Retirement village exposure has long been a mainstay of our clients' investment portfolios. Ryman being Christchurch based means we have many clients who rallied behind the stock early, realising the company’s potential. The NZX now has 4 pure play retirement companies, and Infratil who own 20% of Metlifecare and RetireAustralia (who have 28 villages in NSW, SA and QLD).
So investors are awash with options when it comes to retirement village exposure, but what option is right for you. There is no one right answer to this at the moment, as every retirement village operator offers a slight variant on the same theme (that theme being an aging population and a strong property market).
The table below shows the mix each operator has in terms of Aged Care Beds compared to Retirement Village Units. We can see below that Ryman is currently the largest operator in the sector, and also have the greatest number of care beds. The mix between aged care beds and retirement village units is one aspect to consider when deciding which exposure is right for you. The higher proportion of care beds the more insulated an operator is from a property market retraction. This is because care beds, although lower margin in a growth environment, have superior cash flow in a low growth environment. Having the care on offer will also make the village more attractive due to the market demand for the ‘continuum of care.’
So, all else being equal, a little bit of care in a retirement village portfolio is a ‘nice to have’, but what other factors should investors consider?
The respective development pipeline is a good measure of future potential. You can see that the market gives a high premium to a company’s development pipeline by comparing the price to NTA column in figure 2 to the development pipeline in figure 3. The market particularly likes new villages as traditionally they have provided the highest development margin. This, and the historically strong execution of new villages is why Ryman and Summerset trade at large premiums to their NTA.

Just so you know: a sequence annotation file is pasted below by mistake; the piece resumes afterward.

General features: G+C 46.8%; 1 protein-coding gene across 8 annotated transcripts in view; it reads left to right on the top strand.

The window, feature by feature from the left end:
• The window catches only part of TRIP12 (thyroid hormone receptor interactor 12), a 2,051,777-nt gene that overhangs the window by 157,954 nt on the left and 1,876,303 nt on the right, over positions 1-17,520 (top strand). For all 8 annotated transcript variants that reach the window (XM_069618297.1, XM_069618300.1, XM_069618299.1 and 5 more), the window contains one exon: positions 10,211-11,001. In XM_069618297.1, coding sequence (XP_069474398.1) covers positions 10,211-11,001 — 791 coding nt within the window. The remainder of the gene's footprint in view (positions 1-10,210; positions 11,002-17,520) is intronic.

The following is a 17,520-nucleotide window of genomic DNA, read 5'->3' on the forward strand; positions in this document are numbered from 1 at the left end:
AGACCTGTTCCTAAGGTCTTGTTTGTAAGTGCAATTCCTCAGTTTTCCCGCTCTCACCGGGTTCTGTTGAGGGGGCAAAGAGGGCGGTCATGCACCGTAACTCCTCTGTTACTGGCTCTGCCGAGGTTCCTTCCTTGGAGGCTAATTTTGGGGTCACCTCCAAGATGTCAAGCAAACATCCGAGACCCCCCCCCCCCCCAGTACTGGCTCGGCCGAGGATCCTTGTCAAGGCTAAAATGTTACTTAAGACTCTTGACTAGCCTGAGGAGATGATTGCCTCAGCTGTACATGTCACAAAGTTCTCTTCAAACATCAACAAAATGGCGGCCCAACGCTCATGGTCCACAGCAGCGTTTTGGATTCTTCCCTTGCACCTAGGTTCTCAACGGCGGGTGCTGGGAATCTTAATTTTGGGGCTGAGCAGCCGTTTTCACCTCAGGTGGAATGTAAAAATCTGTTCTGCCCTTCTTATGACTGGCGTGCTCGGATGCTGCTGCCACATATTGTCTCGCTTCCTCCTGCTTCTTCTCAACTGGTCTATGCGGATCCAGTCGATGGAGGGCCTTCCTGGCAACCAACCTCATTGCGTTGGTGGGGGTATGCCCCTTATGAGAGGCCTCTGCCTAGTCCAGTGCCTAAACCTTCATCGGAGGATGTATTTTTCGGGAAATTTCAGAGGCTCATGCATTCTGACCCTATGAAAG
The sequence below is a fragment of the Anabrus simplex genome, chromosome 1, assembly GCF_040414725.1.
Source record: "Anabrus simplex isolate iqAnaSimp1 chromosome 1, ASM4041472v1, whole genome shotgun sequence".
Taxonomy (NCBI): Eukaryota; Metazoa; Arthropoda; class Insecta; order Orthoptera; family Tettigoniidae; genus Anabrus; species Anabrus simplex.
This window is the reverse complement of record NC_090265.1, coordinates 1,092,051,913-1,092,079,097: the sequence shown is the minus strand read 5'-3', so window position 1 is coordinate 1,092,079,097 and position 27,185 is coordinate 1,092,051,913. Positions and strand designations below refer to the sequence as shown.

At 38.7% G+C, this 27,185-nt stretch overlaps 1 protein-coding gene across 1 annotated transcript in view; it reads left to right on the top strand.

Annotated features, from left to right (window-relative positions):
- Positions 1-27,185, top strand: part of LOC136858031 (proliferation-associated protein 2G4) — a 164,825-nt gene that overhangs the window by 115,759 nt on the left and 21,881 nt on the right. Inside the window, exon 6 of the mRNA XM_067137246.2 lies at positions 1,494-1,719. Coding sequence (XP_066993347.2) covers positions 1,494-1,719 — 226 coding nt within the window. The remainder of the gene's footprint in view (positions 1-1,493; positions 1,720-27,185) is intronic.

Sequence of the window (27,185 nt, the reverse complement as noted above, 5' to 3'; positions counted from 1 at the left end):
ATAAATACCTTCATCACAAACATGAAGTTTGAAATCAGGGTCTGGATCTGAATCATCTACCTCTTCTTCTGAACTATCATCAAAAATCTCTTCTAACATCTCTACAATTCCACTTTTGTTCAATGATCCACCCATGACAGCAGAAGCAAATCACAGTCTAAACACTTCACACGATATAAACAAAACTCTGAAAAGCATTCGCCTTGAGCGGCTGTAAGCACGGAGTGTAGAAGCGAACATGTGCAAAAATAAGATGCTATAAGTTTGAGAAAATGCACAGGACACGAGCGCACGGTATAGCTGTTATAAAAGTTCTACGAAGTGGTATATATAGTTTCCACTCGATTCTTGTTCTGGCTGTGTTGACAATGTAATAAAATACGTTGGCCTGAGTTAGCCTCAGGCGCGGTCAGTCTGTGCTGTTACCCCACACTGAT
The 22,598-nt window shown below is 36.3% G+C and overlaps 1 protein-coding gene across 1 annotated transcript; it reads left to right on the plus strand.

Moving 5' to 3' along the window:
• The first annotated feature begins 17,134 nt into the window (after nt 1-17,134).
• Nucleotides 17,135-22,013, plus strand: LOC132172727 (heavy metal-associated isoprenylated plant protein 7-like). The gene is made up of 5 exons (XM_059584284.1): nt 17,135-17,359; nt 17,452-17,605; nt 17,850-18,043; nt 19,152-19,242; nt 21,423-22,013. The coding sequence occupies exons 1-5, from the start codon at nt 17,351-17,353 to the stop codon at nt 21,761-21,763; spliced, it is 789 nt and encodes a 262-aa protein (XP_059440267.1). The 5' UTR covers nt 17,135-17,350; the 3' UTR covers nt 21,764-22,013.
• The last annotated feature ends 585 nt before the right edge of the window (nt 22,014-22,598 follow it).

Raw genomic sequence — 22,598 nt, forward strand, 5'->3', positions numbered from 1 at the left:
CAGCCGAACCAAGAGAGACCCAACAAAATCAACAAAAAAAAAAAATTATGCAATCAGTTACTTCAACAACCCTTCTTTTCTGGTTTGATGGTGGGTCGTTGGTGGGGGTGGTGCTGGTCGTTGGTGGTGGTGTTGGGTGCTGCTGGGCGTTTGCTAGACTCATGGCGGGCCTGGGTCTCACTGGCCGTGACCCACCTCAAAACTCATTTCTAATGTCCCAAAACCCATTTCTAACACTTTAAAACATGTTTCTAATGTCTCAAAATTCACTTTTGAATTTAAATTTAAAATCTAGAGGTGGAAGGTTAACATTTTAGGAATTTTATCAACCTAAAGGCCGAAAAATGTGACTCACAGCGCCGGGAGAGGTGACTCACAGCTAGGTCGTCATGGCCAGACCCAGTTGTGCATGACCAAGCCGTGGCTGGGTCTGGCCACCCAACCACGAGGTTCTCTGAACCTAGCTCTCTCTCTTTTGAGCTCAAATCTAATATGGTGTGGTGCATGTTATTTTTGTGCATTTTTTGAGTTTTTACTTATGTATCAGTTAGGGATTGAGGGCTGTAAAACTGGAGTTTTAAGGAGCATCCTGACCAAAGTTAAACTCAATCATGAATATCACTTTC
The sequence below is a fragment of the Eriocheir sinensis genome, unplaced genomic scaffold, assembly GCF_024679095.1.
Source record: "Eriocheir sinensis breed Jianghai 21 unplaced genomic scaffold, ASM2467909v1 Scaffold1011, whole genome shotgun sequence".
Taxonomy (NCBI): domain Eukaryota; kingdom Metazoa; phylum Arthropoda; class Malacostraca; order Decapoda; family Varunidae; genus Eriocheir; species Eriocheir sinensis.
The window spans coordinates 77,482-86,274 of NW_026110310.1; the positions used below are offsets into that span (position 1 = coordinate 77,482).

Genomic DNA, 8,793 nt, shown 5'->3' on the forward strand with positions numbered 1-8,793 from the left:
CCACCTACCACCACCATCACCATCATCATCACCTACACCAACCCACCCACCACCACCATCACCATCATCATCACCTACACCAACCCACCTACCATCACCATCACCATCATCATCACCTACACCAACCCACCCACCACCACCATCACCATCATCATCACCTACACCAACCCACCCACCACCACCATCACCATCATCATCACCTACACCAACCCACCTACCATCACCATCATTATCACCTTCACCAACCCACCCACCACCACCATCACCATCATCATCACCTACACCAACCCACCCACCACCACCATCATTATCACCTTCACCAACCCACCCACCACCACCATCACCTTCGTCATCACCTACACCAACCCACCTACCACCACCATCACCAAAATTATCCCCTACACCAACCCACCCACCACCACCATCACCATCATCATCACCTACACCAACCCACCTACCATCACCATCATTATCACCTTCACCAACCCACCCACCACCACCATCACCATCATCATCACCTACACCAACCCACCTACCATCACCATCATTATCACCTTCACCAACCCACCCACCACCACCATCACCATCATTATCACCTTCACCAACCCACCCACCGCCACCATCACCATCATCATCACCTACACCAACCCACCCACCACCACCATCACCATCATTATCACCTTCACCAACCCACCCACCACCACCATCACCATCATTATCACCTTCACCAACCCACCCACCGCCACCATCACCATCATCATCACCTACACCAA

Metlifecare, on the other hand, trades at a very small premium to NTA, with the market currently not pricing in a premium based on their development pipeline. Metlifecare do not have the strong development record that Summerset and Ryman boast, but successful execution of their current projects could start to see a premium develop. Metlifecare also have the largest exposure to the Auckland property market (as a percentage of their overall business) with 70% of their portfolio Auckland based. This has been positive of late and a key reason why their NTA has grown 69% in the last 3 years. This also presents itself as the major risk for the company.
|Company||Code||Price||Consensus Target Price||Net Asset Backing||Price to NTA|
Metlifecare’s exposure to Auckland property highlights a key risk across the entire sector; that property prices have buoyed the sector, and a reversal of the current momentum would impact every one of the listed operators.
Those that have some care as part of their portfolio will have some insulation, but we also have to consider the level of gearing each respective company has. Not surprisingly, it is the two companies that are leading the way in development that carry the most gearing, Ryman and Summerset who both have gearing in the 30% range. This level of debt is not an issue in the current environment, but a strong retraction in house prices (mid-development) will start to see the heavy developers come under pressure.
- Increase demand for units – It is estimated there will be demand for an additional 1,654 retirement village units every year in New Zealand between 2016 and 2043.
- If we look ahead to 2043, Statistics New Zealand’s population forecasts suggest the number of people in this age bracket will grow by 164 percent. In Auckland, that growth rate is expected to be 205 percent.
- Increased penetration rates – up to 12.4% in 2016, from 12.1% in 2015. Penetration in Auckland is 15.1%. Industry expects penetration to continue to increase.
- If the industry can achieve a higher penetration rate of 16 percent, the number of additional units needed between 2016 and 2043 would be 60,123 or 2226.7 per annum – the equivalent of 14.8 new villages of 150 units per annum.
- Trend to larger villages. Number of villages dropped by 6 in 2016, number of beds increased 8%.